Aboard a Floating French Clinic, Art Enables Healing

The elegant boat moored in Paris on the Seine, depicted lovingly in French filmmaker Nicolas Philibert’s new documentary, could easily be mistaken for a tourist trap. The Adamant, as the boat’s called, is actually part of the Saint-Maurice Hospital psychiatric network. On the vessel, outpatients interact with each other while guided by a small team of doctors and volunteers. Beyond its striking modern design and unusual setting, something else distinguishes the Adamant: Art plays a key role in the clinic’s approach to psychiatric therapy. For the medical professionals and patients on board, therapy is a form of poetic resistance, rather than a mere extension of pharmaceutical science.

On the Adamant, which won the Golden Bear at the 2023 Berlin Film Festival, underlines the clinic’s mission as the last bastion of the humanities in French healthcare, with art activities ranging from drawing and music workshops to a film club. While the documentary shows no villains, one can easily guess that the French healthcare system, which is universal and public, is experiencing some profit-driven privatization, similar to the American sector. The Adamant approach, on the other hand, has no immediately measurable outcomes; it is remarkably open-ended and process-driven. Participants come and go freely; some, such as Muriel, a soft-spoken middle-aged woman, help run the meetings, while others drift by passively. The clinic’s spirit of collectivity means that all activities are proposed, discussed, and planned by both the staff and the participants, provided they comply with its safety guidelines.

The film focuses on a group of visitors who show a remarkable awareness of slipping in and out of lucidity. François, a gaunt man whose poignant song about tranquilizers opens the film, describes raving states in which he thinks he’s Jesus. Muriel, feeling unsettled in a drawing workshop, sketches a praying mantis that will eat her lover,  joking darkly, “I’ll draw her a plate.” Brief exchanges and observations such as these underline the fact that the art workshops allow the patients suffering from psychiatric disorders to find a new confidence in their ability to translate confounding experiences into images and words — what one might call the poetry of the everyday. As one patient puts it, “What can I be like today to make it good? Things like that matter.”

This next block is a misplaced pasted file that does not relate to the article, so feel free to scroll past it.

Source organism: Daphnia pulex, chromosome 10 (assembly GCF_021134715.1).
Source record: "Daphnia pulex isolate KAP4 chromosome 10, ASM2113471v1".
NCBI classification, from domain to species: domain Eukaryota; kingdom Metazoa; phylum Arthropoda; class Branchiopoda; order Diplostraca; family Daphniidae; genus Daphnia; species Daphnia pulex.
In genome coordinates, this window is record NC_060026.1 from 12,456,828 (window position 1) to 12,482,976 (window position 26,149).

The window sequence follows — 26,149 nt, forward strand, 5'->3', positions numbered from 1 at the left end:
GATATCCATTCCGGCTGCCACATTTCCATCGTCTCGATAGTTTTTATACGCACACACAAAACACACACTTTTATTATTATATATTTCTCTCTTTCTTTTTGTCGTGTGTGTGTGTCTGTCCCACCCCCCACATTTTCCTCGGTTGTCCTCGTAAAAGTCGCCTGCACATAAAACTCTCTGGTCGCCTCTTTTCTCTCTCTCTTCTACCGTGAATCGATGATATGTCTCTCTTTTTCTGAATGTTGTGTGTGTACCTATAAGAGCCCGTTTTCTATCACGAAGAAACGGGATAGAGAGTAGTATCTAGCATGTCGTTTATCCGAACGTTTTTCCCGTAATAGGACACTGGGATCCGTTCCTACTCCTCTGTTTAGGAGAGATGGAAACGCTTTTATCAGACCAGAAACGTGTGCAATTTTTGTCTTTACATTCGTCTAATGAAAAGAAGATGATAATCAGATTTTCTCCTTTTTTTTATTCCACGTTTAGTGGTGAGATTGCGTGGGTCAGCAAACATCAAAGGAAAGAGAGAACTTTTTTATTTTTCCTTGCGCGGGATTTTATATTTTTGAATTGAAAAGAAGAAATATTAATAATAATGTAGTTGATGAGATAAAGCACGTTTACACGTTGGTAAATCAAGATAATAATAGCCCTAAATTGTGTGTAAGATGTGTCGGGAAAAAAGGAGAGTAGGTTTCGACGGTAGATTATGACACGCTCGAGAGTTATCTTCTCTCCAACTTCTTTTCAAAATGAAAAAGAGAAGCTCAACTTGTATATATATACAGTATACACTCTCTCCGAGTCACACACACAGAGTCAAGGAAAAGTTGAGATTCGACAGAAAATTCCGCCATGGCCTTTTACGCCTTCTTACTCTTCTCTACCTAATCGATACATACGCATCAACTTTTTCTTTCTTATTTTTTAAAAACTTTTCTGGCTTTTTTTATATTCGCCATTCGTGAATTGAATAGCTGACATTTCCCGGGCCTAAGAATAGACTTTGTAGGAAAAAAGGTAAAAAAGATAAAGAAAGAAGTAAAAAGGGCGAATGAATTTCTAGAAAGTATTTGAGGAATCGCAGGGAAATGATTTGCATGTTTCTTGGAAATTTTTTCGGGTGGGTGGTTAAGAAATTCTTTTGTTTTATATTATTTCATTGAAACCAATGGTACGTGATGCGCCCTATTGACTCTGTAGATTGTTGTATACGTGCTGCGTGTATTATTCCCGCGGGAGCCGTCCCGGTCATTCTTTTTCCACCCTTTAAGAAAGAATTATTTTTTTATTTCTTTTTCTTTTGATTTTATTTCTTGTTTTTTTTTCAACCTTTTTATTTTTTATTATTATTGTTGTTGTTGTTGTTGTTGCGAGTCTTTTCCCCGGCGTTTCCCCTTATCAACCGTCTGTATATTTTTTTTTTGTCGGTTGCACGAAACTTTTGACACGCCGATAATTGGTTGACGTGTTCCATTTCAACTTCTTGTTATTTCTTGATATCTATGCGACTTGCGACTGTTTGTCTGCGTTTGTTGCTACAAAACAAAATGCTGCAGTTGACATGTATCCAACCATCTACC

Philibert alternates his takes between wide shots capturing the group dynamics during the arts and crafts activities and more intimate individual conversations, recorded up close. The scenes taken as a whole drive the message that art has a poetic function because it persists even when words fail. The sustained concentration, for instance, of the participants at their drawing boards and easels extends to practical tasks, such as counting money (the Adamant runs its own cafe), provisioning for groceries, or sewing. The arts act as an invitation to be present for extended periods of time, experiment, and tinker, making discoveries outside of language along the way.

On the Adamant also powerfully conveys the interconnection between individuality and collectivity. The clinic’s patients not only create art, but also present it to others. “It’s the interior moving forward,” says one young woman, standing at an easel with her abstract painting — a stunning metaphor for how art draws out the spirit. Even those grappling with delusion, such as the man who’s convinced that he and his brother are the reincarnations of Vincent and Theo van Gogh, find their place on the Adamant. There, visions are the mind’s poetic manifestations, and art is the conduit that makes them concrete.

On the Adamant (2023), directed by Nicolas Philibert, screens at the IFC Center (323 Sixth Avenue, Greenwich Village, Manhattan) from March 29 through April 4.

Source link

About The Author

Scroll to Top